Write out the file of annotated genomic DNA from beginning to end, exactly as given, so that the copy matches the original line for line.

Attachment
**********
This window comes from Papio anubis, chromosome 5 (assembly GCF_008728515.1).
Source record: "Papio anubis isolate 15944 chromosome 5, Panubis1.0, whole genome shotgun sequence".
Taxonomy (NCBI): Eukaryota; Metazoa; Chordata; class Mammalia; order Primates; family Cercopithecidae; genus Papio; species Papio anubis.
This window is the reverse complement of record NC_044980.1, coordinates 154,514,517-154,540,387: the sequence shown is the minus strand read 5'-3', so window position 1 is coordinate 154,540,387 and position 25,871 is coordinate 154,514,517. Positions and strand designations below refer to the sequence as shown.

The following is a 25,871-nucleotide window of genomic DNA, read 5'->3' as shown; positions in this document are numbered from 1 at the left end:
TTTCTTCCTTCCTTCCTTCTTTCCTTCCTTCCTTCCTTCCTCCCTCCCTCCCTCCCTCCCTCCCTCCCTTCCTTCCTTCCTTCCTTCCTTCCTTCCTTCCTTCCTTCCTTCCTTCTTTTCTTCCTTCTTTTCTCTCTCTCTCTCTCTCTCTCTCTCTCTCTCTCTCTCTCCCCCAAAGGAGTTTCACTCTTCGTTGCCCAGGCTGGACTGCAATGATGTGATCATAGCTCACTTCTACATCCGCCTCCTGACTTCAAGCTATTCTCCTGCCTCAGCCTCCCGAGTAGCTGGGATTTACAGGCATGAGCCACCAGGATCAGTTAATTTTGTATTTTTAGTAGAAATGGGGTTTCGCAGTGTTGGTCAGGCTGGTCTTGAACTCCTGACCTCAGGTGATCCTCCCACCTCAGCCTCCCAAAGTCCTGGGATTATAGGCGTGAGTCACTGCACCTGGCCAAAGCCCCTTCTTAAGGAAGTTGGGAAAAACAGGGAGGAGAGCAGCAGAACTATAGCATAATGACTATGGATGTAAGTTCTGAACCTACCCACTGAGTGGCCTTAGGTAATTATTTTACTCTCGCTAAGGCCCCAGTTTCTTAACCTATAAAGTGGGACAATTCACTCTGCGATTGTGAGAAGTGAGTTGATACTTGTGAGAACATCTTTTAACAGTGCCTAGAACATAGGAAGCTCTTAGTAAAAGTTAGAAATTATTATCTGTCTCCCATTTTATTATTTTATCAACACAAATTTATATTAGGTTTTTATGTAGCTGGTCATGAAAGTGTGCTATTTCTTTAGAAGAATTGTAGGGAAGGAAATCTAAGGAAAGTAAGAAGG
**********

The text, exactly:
This window comes from Papio anubis, chromosome 5 (assembly GCF_008728515.1).
Source record: "Papio anubis isolate 15944 chromosome 5, Panubis1.0, whole genome shotgun sequence".
Taxonomy (NCBI): Eukaryota; Metazoa; Chordata; class Mammalia; order Primates; family Cercopithecidae; genus Papio; species Papio anubis.
This window is the reverse complement of record NC_044980.1, coordinates 154,514,517-154,540,387: the sequence shown is the minus strand read 5'-3', so window position 1 is coordinate 154,540,387 and position 25,871 is coordinate 154,514,517. Positions and strand designations below refer to the sequence as shown.

The following is a 25,871-nucleotide window of genomic DNA, read 5'->3' as shown; positions in this document are numbered from 1 at the left end:
TTTCTTCCTTCCTTCCTTCTTTCCTTCCTTCCTTCCTTCCTCCCTCCCTCCCTCCCTCCCTCCCTCCCTTCCTTCCTTCCTTCCTTCCTTCCTTCCTTCCTTCCTTCCTTCCTTCTTTTCTTCCTTCTTTTCTCTCTCTCTCTCTCTCTCTCTCTCTCTCTCTCTCTCTCCCCCAAAGGAGTTTCACTCTTCGTTGCCCAGGCTGGACTGCAATGATGTGATCATAGCTCACTTCTACATCCGCCTCCTGACTTCAAGCTATTCTCCTGCCTCAGCCTCCCGAGTAGCTGGGATTTACAGGCATGAGCCACCAGGATCAGTTAATTTTGTATTTTTAGTAGAAATGGGGTTTCGCAGTGTTGGTCAGGCTGGTCTTGAACTCCTGACCTCAGGTGATCCTCCCACCTCAGCCTCCCAAAGTCCTGGGATTATAGGCGTGAGTCACTGCACCTGGCCAAAGCCCCTTCTTAAGGAAGTTGGGAAAAACAGGGAGGAGAGCAGCAGAACTATAGCATAATGACTATGGATGTAAGTTCTGAACCTACCCACTGAGTGGCCTTAGGTAATTATTTTACTCTCGCTAAGGCCCCAGTTTCTTAACCTATAAAGTGGGACAATTCACTCTGCGATTGTGAGAAGTGAGTTGATACTTGTGAGAACATCTTTTAACAGTGCCTAGAACATAGGAAGCTCTTAGTAAAAGTTAGAAATTATTATCTGTCTCCCATTTTATTATTTTATCAACACAAATTTATATTAGGTTTTTATGTAGCTGGTCATGAAAGTGTGCTATTTCTTTAGAAGAATTGTAGGGAAGGAAATCTAAGGAAAGTAAGAAGG